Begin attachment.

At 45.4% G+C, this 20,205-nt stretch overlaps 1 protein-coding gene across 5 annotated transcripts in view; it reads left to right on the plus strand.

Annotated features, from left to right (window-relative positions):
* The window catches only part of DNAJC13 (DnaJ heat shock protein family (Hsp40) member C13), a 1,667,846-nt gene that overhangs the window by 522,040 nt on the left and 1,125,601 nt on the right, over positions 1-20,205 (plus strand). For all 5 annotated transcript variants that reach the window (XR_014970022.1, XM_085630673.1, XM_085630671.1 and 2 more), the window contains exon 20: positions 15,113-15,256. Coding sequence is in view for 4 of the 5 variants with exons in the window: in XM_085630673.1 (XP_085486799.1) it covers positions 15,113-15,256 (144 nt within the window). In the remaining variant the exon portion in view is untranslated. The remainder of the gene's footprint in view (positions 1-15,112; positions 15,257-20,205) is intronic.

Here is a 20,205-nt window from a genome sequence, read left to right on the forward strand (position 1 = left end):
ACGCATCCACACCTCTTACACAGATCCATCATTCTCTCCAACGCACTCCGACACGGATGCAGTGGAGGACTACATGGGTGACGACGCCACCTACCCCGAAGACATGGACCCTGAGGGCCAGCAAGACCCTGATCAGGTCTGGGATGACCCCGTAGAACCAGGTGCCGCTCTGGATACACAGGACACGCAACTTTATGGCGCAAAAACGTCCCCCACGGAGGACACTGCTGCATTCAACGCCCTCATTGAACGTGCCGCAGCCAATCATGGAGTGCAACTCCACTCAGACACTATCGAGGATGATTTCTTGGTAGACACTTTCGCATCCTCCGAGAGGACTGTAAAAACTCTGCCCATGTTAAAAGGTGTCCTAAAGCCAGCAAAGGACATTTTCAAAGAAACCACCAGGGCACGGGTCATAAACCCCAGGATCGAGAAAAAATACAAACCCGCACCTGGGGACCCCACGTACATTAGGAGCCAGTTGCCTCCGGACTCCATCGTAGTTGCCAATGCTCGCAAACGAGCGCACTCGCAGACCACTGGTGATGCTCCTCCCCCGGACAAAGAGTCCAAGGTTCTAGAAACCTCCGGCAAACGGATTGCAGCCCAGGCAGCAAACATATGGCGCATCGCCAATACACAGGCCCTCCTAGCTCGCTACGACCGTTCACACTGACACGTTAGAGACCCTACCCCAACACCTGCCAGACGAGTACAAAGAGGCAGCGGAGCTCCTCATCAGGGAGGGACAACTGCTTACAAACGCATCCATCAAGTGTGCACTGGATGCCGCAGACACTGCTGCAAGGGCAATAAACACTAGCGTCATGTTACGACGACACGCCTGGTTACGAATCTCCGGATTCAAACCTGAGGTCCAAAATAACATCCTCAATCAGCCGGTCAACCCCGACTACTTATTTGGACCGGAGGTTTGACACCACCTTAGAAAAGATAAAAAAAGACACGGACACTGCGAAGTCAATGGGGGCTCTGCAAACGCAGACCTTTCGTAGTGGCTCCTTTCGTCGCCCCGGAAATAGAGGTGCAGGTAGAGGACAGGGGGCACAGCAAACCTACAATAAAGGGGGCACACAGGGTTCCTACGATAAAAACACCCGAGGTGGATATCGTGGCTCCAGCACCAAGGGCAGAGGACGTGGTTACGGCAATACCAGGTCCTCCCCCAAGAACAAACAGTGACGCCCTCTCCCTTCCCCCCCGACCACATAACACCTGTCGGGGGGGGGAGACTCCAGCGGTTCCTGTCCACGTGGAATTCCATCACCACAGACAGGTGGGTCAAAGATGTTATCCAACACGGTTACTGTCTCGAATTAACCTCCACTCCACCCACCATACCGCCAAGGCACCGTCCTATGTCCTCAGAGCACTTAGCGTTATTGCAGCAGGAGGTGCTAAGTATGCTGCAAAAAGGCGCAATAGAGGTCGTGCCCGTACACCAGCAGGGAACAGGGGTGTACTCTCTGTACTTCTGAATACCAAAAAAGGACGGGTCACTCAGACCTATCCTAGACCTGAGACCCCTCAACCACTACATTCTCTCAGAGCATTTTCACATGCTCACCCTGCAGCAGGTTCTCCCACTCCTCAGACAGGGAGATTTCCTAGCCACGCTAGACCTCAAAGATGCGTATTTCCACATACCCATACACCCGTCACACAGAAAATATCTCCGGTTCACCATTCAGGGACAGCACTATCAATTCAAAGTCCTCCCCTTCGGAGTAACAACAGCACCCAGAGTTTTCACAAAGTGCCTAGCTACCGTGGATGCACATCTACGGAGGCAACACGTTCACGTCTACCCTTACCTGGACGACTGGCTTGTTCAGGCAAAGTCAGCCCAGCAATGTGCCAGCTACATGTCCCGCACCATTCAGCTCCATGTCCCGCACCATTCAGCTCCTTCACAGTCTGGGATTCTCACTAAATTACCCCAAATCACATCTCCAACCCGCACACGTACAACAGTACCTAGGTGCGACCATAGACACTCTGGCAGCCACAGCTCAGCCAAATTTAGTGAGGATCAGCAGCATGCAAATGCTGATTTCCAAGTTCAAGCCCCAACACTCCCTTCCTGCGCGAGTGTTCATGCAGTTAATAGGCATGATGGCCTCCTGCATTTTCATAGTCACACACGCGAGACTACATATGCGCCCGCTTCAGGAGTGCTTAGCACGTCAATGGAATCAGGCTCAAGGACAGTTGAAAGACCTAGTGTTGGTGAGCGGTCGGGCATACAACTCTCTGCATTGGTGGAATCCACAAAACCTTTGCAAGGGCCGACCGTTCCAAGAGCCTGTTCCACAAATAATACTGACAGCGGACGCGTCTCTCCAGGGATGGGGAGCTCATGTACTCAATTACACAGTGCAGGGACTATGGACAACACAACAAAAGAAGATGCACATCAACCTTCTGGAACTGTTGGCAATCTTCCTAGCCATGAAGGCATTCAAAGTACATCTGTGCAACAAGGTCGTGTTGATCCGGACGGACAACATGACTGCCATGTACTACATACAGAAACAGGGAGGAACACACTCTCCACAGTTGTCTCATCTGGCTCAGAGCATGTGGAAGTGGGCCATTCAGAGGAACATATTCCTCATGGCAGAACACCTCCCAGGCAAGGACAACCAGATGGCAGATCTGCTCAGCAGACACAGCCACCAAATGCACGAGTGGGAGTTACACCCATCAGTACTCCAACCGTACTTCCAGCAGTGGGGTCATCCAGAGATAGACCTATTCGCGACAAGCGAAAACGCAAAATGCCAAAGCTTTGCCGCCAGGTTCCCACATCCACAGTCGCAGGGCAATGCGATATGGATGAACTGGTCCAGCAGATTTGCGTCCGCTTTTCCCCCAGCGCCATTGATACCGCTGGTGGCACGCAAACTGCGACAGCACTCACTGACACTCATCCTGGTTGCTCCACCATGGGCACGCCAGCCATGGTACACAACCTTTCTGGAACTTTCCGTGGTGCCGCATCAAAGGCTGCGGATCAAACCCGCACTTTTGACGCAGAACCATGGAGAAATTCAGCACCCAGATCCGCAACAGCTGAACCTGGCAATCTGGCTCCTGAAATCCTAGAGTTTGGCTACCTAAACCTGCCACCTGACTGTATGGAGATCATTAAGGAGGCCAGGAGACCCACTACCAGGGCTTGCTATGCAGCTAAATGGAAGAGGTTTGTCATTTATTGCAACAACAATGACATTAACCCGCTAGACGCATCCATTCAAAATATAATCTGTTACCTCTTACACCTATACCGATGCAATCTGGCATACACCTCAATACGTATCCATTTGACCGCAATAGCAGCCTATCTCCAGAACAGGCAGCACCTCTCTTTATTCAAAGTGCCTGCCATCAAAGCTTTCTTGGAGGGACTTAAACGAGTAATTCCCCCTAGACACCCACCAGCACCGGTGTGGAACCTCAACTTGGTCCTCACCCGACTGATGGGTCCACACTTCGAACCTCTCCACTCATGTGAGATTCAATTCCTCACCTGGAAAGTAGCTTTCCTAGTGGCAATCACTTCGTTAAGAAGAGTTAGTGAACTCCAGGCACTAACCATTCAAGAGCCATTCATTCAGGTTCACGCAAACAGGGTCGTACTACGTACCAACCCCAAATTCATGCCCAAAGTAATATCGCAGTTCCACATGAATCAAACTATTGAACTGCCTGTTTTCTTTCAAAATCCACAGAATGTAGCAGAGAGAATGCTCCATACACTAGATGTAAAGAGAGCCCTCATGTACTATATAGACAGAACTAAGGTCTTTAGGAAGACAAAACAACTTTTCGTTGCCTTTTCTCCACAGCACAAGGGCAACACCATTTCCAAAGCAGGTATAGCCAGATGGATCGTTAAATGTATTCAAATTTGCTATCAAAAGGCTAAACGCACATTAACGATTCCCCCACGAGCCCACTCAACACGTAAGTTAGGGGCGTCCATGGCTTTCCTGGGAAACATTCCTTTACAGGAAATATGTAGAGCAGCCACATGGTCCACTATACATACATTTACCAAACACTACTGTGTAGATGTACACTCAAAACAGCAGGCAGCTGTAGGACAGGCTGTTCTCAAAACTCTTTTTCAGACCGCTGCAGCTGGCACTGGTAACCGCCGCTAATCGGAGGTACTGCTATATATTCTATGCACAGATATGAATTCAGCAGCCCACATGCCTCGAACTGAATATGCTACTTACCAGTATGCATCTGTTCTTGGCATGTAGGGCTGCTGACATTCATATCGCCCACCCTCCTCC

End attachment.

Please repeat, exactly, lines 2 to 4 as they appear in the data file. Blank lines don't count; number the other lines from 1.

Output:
Annotated features, from left to right (window-relative positions):
* The window catches only part of DNAJC13 (DnaJ heat shock protein family (Hsp40) member C13), a 1,667,846-nt gene that overhangs the window by 522,040 nt on the left and 1,125,601 nt on the right, over positions 1-20,205 (plus strand). For all 5 annotated transcript variants that reach the window (XR_014970022.1, XM_085630673.1, XM_085630671.1 and 2 more), the window contains exon 20: positions 15,113-15,256. Coding sequence is in view for 4 of the 5 variants with exons in the window: in XM_085630673.1 (XP_085486799.1) it covers positions 15,113-15,256 (144 nt within the window). In the remaining variant the exon portion in view is untranslated. The remainder of the gene's footprint in view (positions 1-15,112; positions 15,257-20,205) is intronic.

Here is a 20,205-nt window from a genome sequence, read left to right on the forward strand (position 1 = left end):